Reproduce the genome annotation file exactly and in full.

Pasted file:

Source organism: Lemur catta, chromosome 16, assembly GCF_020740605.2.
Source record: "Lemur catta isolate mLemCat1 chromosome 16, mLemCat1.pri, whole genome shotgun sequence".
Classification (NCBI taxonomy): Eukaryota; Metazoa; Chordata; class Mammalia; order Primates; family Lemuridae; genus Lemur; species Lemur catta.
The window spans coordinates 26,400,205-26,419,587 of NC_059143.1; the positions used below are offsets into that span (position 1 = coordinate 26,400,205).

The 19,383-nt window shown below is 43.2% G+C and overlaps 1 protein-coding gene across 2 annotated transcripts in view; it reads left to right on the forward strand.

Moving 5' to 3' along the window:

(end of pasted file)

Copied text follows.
Source organism: Lemur catta, chromosome 16, assembly GCF_020740605.2.
Source record: "Lemur catta isolate mLemCat1 chromosome 16, mLemCat1.pri, whole genome shotgun sequence".
Classification (NCBI taxonomy): Eukaryota; Metazoa; Chordata; class Mammalia; order Primates; family Lemuridae; genus Lemur; species Lemur catta.
The window spans coordinates 26,400,205-26,419,587 of NC_059143.1; the positions used below are offsets into that span (position 1 = coordinate 26,400,205).

The 19,383-nt window shown below is 43.2% G+C and overlaps 1 protein-coding gene across 2 annotated transcripts in view; it reads left to right on the forward strand.

Moving 5' to 3' along the window: